He paused for a very long time, eyes locked with the short blue man.
Then he opened his mouth tentatively, and almost whispered…
“Yeah, yeah yeah, I’ve heard.”
“… You’ve had my little message to the universe, on loop?”
Heye’s head nodded ever so slightly.
“I just loved that part...”
“Where Pink Diamond spends the rest of her days on this…”
“With a bunch… of—”
“HOW THE HELL DO YOU KNOW THAT?”
The short blue man gave a small mischevious smile, and raised his arms, as though it wasn’t up to him, and said, “you know what they say!”
“That’s not an explanation at all!” Heye didn’t bother waiting before his reply. He was deeply familiar with the “you know what they say” setup without payoff gag, and there wasn’t a sore bone in his body that wasn’t 100% sure that is what the man was doing just then.
“The [quoting] is strong! And so are the drinks!”
Heye’s pitch of voice hit the very high end of his register. “That was an Encanto reference! How do you know what Encanto is? Where am I??”
But the man had already began walking into the thatch compound. Heye had no doubt that quote had been an invitation for drinks. So he followed, stepping heavily into the compound.
We’re gonna save the miracle, the magic!
Each step he took behind the yet nameless blue man revealed another short, shabby house. Short, with straw protruding from thread. Outside some were further short, blue people, the women being distinguished from the men only really through the their eyes.
The glittery orange of the sun had begun to phase out the cool purple of the night, but that didn’t matter to Heye and his companion who’s name he still did not know, as he had just opened a door into what looked precisely like a bar. Literred around were dozens of small, sturly blue people.
Who would’ve guessed?
The alien’s voice went from zero to a hundred very quickly.,his voice booming through the bar he shouted, “The gods have given me, a—” and then, as if realising he’d forgotten something, he looked at Heye. “What’s your name? What’s your blood type? Are you allergic to WHEAT?”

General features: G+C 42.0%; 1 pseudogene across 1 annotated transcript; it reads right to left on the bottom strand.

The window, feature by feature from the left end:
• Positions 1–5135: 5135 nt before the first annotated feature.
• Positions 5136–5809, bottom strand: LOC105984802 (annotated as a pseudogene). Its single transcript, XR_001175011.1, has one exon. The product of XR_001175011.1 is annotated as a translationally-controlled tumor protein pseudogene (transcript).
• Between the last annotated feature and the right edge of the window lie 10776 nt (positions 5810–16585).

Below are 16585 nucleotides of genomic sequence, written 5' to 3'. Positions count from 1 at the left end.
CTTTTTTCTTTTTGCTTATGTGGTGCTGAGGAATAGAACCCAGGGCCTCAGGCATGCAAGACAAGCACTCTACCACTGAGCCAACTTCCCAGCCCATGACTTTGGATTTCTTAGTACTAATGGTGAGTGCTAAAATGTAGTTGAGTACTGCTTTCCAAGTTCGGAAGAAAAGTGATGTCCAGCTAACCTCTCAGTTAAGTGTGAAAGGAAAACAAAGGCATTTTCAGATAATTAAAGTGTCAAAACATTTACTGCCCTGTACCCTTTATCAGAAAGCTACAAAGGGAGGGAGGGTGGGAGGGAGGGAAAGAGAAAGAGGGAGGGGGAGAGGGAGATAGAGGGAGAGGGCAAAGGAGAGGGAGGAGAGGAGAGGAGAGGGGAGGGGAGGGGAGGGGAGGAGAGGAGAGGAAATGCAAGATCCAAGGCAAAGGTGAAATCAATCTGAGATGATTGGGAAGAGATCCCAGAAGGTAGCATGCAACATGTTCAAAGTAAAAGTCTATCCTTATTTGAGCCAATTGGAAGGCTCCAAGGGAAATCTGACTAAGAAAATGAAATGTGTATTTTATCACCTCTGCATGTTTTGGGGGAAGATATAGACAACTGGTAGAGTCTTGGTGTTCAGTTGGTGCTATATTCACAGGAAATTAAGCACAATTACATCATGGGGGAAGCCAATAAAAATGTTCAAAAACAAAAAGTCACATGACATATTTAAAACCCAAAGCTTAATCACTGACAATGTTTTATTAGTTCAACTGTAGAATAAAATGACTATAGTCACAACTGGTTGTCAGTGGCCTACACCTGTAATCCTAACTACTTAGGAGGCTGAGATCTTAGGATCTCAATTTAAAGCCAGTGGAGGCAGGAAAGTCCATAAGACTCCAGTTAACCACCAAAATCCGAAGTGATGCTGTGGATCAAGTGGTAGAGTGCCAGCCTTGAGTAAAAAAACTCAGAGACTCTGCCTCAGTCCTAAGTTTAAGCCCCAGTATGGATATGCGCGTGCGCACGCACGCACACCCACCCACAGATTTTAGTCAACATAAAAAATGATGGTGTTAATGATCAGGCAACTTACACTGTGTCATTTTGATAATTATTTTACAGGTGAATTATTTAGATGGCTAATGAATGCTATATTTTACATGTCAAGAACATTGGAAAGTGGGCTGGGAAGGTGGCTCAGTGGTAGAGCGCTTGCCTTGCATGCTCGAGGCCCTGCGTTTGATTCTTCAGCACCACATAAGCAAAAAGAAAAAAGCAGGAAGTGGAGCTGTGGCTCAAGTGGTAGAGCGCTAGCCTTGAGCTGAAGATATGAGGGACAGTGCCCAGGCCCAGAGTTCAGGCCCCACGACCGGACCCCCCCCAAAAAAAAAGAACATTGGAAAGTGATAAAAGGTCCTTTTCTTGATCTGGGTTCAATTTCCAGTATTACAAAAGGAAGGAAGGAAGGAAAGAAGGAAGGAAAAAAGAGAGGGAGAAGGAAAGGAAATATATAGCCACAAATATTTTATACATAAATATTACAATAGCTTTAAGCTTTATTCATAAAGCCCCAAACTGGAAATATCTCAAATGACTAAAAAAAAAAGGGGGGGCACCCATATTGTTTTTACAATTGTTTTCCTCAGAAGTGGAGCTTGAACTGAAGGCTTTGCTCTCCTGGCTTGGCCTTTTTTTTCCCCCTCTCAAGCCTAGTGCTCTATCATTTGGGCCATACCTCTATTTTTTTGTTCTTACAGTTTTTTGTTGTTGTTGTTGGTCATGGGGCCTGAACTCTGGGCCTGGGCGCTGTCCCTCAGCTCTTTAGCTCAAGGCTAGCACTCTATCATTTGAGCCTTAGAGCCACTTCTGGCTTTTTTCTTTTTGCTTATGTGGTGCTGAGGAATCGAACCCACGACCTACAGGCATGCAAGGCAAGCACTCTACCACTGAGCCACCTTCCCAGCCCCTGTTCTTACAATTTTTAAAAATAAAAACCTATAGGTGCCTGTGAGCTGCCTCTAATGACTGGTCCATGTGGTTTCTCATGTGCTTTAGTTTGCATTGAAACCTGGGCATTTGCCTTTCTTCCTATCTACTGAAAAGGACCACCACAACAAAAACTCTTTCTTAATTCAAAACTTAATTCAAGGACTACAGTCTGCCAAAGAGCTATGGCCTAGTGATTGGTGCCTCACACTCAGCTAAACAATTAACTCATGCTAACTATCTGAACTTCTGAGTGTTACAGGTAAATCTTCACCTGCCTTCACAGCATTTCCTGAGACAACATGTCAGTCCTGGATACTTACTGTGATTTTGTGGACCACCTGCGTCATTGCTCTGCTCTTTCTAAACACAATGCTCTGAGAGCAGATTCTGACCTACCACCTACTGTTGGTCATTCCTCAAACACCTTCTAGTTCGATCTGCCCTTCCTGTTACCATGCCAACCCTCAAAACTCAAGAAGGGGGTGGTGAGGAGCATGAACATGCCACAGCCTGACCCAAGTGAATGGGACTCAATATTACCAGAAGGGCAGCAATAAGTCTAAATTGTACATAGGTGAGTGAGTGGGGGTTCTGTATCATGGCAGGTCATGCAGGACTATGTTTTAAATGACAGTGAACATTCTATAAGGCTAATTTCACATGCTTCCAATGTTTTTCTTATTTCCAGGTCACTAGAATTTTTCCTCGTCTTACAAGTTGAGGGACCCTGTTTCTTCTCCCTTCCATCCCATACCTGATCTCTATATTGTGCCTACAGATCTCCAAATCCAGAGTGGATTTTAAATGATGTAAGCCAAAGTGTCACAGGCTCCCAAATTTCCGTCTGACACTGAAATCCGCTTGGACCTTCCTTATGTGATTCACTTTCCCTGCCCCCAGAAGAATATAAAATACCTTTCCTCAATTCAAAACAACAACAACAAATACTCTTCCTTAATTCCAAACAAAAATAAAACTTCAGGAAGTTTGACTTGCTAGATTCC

But Heye had heard everything he was saying before. Not just the individual letters, not just the individual words, but all the sentences. Everything. And finally he figured it out.
“Is everything you’re saying a quote?”
“YES,” he said, identically to the board director from Rick and Morty Season 1 Episode 4: M Night Shamaliens.
Heye started to shake. He addressed the crowd. “Do all of you speak in quotes?”
“YES,” said a dozen voices, in the excactly identical way.
Heye blinked. And stared at them. They all stared back.
“Say something. Somebody say something.”
“Floop is a madman help us save us. Floop is a madman help us save us.”
And Heye recognised it, and that was enough. His body began to shake, just there where he stood. It convulsed, punctuated by gasps for air. The sound between the gasps became less silent, the unmistakable sound of a boy weeping. Tears that had been bubbling behind his eyes came flooding through, rolling down his cheeks and collecting at the base in messy puddles.
He had had no idea it meant so much to him… he wouldn’t have predicted it at all if you had told him in advance… and yet… the relief… the release…